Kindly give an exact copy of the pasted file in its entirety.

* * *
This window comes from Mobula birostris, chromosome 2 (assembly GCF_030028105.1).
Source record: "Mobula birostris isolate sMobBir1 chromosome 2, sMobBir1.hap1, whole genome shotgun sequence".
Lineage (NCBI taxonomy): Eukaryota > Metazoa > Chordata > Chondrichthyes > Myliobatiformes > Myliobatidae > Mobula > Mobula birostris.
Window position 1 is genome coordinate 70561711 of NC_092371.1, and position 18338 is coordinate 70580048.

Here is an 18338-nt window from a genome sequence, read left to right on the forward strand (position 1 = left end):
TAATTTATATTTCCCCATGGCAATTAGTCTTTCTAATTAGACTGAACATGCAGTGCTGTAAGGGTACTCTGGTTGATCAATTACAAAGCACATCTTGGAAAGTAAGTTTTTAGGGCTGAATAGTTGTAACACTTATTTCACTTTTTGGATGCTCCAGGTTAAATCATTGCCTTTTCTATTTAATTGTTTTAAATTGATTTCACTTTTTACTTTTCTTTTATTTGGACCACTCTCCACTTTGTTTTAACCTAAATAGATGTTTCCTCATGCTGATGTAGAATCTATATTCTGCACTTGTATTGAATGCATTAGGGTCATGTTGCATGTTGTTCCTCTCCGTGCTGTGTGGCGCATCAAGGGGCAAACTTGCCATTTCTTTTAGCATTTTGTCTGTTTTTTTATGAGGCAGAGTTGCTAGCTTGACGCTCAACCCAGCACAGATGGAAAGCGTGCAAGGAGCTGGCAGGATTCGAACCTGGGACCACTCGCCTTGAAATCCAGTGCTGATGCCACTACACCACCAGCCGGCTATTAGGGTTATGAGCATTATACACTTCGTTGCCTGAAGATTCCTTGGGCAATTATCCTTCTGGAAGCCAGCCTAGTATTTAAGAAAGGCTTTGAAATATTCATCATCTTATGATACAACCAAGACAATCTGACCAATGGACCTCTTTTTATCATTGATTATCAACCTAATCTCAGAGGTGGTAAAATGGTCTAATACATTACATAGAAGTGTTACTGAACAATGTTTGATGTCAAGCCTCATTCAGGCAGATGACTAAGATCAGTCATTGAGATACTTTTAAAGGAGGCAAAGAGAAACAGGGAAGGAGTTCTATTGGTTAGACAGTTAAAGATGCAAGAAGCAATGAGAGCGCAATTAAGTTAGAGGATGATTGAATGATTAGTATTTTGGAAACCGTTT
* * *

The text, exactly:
This window comes from Mobula birostris, chromosome 2 (assembly GCF_030028105.1).
Source record: "Mobula birostris isolate sMobBir1 chromosome 2, sMobBir1.hap1, whole genome shotgun sequence".
Lineage (NCBI taxonomy): Eukaryota > Metazoa > Chordata > Chondrichthyes > Myliobatiformes > Myliobatidae > Mobula > Mobula birostris.
Window position 1 is genome coordinate 70561711 of NC_092371.1, and position 18338 is coordinate 70580048.

Here is an 18338-nt window from a genome sequence, read left to right on the forward strand (position 1 = left end):
TAATTTATATTTCCCCATGGCAATTAGTCTTTCTAATTAGACTGAACATGCAGTGCTGTAAGGGTACTCTGGTTGATCAATTACAAAGCACATCTTGGAAAGTAAGTTTTTAGGGCTGAATAGTTGTAACACTTATTTCACTTTTTGGATGCTCCAGGTTAAATCATTGCCTTTTCTATTTAATTGTTTTAAATTGATTTCACTTTTTACTTTTCTTTTATTTGGACCACTCTCCACTTTGTTTTAACCTAAATAGATGTTTCCTCATGCTGATGTAGAATCTATATTCTGCACTTGTATTGAATGCATTAGGGTCATGTTGCATGTTGTTCCTCTCCGTGCTGTGTGGCGCATCAAGGGGCAAACTTGCCATTTCTTTTAGCATTTTGTCTGTTTTTTTATGAGGCAGAGTTGCTAGCTTGACGCTCAACCCAGCACAGATGGAAAGCGTGCAAGGAGCTGGCAGGATTCGAACCTGGGACCACTCGCCTTGAAATCCAGTGCTGATGCCACTACACCACCAGCCGGCTATTAGGGTTATGAGCATTATACACTTCGTTGCCTGAAGATTCCTTGGGCAATTATCCTTCTGGAAGCCAGCCTAGTATTTAAGAAAGGCTTTGAAATATTCATCATCTTATGATACAACCAAGACAATCTGACCAATGGACCTCTTTTTATCATTGATTATCAACCTAATCTCAGAGGTGGTAAAATGGTCTAATACATTACATAGAAGTGTTACTGAACAATGTTTGATGTCAAGCCTCATTCAGGCAGATGACTAAGATCAGTCATTGAGATACTTTTAAAGGAGGCAAAGAGAAACAGGGAAGGAGTTCTATTGGTTAGACAGTTAAAGATGCAAGAAGCAATGAGAGCGCAATTAAGTTAGAGGATGATTGAATGATTAGTATTTTGGAAACCGTTT